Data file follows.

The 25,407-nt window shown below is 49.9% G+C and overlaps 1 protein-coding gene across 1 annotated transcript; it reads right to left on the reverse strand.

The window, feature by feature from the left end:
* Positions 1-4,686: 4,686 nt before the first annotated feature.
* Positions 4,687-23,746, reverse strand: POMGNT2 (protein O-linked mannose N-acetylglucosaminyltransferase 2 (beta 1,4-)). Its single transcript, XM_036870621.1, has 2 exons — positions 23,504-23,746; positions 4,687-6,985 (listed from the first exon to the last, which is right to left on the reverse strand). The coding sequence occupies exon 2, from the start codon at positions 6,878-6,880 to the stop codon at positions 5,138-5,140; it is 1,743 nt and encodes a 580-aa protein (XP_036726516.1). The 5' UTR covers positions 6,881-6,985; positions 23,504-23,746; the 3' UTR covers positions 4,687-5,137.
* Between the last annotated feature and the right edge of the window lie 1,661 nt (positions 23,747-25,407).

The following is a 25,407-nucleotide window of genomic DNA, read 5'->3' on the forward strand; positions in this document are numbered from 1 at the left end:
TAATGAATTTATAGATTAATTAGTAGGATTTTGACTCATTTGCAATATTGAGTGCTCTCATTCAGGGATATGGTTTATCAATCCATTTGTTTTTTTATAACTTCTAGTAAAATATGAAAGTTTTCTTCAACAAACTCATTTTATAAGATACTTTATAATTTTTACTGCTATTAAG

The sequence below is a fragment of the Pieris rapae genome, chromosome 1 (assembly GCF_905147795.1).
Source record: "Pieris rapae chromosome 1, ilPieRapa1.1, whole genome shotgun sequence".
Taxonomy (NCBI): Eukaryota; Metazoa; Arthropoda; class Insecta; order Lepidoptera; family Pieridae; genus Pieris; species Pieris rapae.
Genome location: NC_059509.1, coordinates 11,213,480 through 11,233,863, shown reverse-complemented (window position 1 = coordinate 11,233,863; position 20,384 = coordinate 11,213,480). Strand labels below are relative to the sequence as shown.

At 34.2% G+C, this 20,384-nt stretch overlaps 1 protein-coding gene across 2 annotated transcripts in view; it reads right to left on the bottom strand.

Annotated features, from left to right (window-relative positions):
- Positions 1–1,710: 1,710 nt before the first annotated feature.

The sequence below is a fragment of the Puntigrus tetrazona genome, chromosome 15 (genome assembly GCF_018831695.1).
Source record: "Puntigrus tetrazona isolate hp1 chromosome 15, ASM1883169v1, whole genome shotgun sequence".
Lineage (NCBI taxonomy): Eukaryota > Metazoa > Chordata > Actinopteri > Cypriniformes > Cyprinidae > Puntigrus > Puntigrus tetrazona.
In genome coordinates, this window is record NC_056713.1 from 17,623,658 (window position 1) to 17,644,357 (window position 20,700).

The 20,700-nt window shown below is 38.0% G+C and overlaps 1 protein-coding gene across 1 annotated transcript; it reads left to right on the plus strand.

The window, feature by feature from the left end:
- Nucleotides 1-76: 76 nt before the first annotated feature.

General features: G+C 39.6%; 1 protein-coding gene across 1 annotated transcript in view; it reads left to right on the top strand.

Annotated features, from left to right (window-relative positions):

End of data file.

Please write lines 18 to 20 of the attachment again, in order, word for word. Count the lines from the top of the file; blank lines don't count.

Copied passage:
In genome coordinates, this window is record NC_056713.1 from 17,623,658 (window position 1) to 17,644,357 (window position 20,700).

The 20,700-nt window shown below is 38.0% G+C and overlaps 1 protein-coding gene across 1 annotated transcript; it reads left to right on the plus strand.

The window, feature by feature from the left end: